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Where the heck do you get liquid nitrogen/dry ice. I have been wanting to buy some for a long time but I can't find anyone who sells it. Can you tell me where to get it and how much it costs?
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Us? We have thousands of liters of liquid nitrogen on-site. If we want some, we just withdraw some from one of the storage tanks. Ultimately, the Lab purchases it from an industrial supplier, such as Air Liquide, Air Products or Praxair. For you, you'd want to find a local welding supply shop. Assuming that you have the training, equipment and knowledge to safely store, transport and use liquid nitrogen, you should be able to obtain some from there. For us, dry ice is more difficult. We don't normally use it here, so we have to go out and buy it on a per-use basis. Happily, one of the nearby grocery stores sells it. Maybe one of your does so as well. A fish market is another good place to try.
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I tried this experiment,and I got a good result.
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When a gas gets cold, the particles slow down which decreases the volume, but volume and pressure are inversely proportional in gases, so it imploded because the pressure inside was too high, it doesnt get lower
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Your statement directly contradicts what is observed. We see that the ball collapses. A 'flat' ball isn't flat because the pressure is too high. Just ask the NFL. Volume and pressure are directly proportional if the temperature remains constant. Since, as you say, the gas gets cold, the temperature clearly isn't remaining constant. If the temperature drops, either pressure or volume (or both) must also decrease. The ball implodes because the pressure is too low, not because it is too high.
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+Jefferson Lab I had to laugh when you said Just ask the NFL.
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I heard the intro, I should have known what to expect.. It's my own fault for feeling disappointed.
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YOU KILLED IT!!!
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So if I die and I place my corpse inside of a Liquid Nitrogen bath, will my body look the same forever?
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If you're dead, you aren't placing your corpse anywhere. But, should someone place your corpse in liquid nitrogen, it won't decay. If they don't do something to remove the water ahead of time, it probably won't look the same, but it won't rot.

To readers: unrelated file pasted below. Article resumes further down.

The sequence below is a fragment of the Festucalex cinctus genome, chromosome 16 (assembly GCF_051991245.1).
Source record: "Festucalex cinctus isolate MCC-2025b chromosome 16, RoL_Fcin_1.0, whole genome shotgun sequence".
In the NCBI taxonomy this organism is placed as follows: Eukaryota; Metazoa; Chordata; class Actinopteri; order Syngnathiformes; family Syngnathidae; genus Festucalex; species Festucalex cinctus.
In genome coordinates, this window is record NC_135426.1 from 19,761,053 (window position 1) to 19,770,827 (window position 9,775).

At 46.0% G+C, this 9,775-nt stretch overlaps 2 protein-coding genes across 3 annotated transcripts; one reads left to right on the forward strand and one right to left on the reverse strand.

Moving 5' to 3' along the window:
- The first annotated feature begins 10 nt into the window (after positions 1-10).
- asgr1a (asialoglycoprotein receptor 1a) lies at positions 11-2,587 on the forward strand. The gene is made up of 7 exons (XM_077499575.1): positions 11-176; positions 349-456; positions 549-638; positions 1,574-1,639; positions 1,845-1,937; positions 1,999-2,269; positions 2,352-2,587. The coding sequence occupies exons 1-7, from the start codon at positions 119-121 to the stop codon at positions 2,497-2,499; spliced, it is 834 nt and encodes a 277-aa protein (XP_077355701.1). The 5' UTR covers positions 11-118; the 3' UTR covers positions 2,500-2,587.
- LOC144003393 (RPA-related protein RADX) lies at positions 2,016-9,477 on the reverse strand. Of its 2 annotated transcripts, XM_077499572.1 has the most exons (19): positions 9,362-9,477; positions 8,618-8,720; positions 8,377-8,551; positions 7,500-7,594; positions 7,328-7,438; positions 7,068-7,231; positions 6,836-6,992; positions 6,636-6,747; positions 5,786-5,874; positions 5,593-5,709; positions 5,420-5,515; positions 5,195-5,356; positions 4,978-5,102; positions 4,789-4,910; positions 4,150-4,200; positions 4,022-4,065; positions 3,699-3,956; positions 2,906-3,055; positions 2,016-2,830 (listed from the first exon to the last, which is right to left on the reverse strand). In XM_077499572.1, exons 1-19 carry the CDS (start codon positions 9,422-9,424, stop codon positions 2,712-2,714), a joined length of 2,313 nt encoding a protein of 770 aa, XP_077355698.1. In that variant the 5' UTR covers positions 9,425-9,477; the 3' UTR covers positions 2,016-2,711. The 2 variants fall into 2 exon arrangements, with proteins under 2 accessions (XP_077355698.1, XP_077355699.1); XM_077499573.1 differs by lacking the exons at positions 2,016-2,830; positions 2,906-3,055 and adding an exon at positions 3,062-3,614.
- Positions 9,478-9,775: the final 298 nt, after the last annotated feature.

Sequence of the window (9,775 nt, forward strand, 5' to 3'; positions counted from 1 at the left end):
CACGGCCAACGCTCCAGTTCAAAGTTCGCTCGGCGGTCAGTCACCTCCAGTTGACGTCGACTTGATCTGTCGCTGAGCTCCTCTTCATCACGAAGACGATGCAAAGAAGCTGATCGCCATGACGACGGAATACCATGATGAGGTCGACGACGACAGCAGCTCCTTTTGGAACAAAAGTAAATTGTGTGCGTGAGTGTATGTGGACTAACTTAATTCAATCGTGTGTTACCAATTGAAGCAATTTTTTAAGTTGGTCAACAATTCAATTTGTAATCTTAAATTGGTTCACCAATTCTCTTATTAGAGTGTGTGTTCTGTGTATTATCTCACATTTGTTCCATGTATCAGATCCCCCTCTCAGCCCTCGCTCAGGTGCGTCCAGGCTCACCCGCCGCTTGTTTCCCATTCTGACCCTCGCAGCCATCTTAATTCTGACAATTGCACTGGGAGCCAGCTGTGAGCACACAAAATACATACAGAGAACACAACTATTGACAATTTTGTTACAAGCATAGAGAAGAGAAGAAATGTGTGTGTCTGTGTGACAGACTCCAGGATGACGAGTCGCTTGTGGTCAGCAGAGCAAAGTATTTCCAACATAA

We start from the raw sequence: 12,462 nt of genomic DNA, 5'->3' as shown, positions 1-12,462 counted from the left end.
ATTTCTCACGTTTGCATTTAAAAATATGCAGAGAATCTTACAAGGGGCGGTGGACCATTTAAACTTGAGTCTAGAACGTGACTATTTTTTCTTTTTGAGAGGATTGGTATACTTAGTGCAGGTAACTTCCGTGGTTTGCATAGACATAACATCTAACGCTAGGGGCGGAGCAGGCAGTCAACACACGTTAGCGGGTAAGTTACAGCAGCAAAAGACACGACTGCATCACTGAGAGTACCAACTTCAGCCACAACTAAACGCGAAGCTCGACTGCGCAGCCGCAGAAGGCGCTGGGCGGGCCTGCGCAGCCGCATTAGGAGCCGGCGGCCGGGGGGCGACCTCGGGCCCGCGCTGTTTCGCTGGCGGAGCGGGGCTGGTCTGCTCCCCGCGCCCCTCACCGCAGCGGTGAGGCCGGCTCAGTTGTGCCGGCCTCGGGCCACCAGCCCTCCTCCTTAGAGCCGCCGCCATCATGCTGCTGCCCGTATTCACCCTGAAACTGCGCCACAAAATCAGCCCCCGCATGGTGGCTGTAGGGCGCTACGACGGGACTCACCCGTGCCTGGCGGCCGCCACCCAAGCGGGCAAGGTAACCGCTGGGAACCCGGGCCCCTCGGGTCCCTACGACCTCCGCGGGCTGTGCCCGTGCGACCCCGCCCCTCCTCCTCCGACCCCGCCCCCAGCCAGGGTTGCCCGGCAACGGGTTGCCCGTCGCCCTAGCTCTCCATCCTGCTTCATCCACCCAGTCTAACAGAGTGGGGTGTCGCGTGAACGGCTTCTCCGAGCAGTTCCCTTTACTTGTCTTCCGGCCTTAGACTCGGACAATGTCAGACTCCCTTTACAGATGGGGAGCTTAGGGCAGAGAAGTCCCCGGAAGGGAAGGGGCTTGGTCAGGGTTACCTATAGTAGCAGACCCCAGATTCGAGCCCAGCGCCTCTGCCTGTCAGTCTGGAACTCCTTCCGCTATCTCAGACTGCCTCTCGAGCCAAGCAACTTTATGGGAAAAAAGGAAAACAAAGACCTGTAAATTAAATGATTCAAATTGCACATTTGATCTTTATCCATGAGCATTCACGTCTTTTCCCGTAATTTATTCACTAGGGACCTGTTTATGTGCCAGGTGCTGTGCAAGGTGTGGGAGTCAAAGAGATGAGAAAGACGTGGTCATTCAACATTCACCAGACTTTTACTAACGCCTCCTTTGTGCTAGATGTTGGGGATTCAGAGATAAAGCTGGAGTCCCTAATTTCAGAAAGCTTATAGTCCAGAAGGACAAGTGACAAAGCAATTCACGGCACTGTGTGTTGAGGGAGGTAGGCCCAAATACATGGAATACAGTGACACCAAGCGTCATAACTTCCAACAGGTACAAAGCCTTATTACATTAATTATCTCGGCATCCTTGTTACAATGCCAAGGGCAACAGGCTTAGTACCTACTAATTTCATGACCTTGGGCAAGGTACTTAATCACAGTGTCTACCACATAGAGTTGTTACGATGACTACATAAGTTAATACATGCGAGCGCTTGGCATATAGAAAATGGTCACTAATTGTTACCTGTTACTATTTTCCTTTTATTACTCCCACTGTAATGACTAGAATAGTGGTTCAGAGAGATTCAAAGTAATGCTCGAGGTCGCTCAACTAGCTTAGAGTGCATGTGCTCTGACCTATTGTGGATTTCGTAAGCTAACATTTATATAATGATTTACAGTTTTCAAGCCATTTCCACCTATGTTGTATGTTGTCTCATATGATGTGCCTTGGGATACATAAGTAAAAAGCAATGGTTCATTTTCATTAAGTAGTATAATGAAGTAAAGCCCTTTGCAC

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+Jefferson Lab C'mon you know what I mean. If my corpse gets placed in a Liquid Nitrogen bath.
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Absolutely. It's very basic and very simple, but it's still science.
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Do you know what happend if you put dry ice on nitrogen liquid ?
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Yep. We even have a video of it. You can watch it here: https://www.youtube.com/watch?v=ctPbhKldOgA
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Did you have to tidy all that up
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Of course. It's rude leaving bits of shattered kiosk ball scattered about.
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Where did you get that pink thing
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From the mall... We say as much in the video.
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Have you ever tried putting a water balloon in liquid nitrogen, or even tried to fill a water balloon with said liquid nitrogen?
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This was... disappointing. Why was it unexpected, that the thing" self destruct"? you freeze its surface, and the gas inside is still contracting. Well,
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Because of previous experience, primarily with balloons. See https://www.youtube.com/watch?v=enEtTV-FyCU or https://www.youtube.com/watch?v=ghXaUErEjac or https://www.youtube.com/watch?v=ZgTTUuJZAFs They collapse, but don't self-destruct. As was stated in this video, since the giant kiosk ball is sort of like a balloon, it might behave the same way.
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How is watching this in2015 give a like